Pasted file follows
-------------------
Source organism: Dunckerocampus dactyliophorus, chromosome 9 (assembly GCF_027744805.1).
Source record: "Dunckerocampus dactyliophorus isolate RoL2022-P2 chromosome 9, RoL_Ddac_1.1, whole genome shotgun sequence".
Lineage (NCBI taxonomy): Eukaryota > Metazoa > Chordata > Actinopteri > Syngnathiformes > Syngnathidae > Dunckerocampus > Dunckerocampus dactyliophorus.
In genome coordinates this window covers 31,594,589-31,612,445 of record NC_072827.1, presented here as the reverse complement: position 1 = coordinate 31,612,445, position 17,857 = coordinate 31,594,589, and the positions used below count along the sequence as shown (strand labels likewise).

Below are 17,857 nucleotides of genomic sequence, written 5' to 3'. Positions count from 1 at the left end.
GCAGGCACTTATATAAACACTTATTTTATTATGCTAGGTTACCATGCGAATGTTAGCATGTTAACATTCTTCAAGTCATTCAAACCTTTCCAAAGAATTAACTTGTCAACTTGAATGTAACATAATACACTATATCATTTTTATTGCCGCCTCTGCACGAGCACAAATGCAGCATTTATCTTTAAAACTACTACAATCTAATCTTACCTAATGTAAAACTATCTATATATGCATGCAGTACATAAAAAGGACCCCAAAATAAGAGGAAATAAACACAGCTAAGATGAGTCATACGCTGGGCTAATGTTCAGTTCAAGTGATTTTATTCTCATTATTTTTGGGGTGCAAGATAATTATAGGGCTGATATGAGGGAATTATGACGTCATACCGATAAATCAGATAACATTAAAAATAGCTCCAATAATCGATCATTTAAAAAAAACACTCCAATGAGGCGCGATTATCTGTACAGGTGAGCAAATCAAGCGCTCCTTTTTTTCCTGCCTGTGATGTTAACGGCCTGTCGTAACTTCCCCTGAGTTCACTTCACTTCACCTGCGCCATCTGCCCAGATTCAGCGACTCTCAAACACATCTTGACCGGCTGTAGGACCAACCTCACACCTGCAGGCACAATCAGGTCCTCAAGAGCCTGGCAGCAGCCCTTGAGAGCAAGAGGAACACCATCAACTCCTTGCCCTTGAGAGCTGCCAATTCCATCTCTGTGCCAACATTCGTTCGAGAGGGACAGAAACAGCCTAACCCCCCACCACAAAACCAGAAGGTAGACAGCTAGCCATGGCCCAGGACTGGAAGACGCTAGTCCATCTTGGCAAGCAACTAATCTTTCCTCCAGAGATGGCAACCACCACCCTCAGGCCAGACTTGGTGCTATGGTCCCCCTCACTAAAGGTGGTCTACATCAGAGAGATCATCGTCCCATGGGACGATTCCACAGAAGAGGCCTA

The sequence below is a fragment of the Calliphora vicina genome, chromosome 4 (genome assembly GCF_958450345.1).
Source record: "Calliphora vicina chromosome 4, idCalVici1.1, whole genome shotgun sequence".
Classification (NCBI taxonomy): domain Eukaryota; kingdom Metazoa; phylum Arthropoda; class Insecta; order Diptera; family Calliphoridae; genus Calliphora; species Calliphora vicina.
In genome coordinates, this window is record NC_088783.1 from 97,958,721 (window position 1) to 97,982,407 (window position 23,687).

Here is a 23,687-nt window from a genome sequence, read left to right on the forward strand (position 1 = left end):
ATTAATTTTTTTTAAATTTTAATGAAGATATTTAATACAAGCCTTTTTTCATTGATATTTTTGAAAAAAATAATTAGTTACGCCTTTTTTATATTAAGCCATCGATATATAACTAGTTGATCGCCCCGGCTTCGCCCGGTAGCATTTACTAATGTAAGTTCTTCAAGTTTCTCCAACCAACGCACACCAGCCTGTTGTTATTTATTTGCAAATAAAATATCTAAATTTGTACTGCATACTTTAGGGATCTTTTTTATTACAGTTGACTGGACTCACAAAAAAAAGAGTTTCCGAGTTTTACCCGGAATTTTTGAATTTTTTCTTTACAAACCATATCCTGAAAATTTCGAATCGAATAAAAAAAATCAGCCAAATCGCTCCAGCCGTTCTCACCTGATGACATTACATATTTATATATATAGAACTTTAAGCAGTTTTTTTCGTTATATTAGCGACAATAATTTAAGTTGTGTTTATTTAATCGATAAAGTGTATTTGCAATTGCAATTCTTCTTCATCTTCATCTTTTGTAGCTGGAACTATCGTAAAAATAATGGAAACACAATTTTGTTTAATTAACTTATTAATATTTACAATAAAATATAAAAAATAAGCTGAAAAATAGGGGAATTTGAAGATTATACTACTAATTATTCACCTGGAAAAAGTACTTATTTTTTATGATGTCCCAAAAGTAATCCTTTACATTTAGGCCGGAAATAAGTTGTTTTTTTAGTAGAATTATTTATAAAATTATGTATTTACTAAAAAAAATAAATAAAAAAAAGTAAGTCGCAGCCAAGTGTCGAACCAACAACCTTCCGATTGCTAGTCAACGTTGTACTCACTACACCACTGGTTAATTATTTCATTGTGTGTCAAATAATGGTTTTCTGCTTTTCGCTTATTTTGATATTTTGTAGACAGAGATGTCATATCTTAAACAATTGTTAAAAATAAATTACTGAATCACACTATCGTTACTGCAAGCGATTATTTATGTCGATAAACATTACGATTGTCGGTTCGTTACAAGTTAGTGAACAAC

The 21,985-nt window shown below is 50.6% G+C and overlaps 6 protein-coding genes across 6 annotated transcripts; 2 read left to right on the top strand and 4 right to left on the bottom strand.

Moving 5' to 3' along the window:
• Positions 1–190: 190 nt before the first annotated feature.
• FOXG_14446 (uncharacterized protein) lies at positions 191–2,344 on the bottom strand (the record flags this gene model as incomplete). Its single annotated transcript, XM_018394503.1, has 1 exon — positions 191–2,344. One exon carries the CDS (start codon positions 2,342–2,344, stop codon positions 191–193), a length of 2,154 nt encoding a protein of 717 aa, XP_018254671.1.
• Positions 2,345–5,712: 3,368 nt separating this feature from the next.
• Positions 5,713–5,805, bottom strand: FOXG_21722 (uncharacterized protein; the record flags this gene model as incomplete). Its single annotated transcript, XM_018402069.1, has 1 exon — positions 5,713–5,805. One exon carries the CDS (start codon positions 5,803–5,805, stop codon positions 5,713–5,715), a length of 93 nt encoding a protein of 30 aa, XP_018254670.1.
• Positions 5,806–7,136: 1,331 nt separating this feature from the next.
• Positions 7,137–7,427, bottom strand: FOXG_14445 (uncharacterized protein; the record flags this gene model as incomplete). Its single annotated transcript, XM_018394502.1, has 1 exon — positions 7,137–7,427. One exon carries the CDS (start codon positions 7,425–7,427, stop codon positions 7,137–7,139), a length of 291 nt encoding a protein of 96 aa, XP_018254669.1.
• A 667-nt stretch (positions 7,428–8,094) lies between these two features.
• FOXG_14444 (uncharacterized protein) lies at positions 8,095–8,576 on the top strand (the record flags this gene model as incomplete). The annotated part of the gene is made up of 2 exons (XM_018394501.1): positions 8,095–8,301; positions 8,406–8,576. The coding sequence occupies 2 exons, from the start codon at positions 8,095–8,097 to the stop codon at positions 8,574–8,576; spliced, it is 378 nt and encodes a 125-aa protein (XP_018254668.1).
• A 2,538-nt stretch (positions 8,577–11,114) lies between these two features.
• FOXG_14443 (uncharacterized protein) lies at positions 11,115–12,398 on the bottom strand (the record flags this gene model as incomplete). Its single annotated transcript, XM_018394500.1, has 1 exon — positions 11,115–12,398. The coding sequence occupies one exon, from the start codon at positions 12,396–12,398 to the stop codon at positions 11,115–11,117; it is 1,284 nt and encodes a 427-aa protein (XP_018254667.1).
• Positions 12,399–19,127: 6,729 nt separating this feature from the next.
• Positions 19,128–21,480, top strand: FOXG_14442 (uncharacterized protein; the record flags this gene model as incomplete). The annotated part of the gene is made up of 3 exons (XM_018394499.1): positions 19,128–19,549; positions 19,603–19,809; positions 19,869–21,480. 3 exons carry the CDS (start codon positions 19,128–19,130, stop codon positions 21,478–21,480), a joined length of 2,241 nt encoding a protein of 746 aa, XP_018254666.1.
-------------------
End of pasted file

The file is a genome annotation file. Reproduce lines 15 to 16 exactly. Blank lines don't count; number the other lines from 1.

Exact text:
• Positions 1–190: 190 nt before the first annotated feature.
• FOXG_14446 (uncharacterized protein) lies at positions 191–2,344 on the bottom strand (the record flags this gene model as incomplete). Its single annotated transcript, XM_018394503.1, has 1 exon — positions 191–2,344. One exon carries the CDS (start codon positions 2,342–2,344, stop codon positions 191–193), a length of 2,154 nt encoding a protein of 717 aa, XP_018254671.1.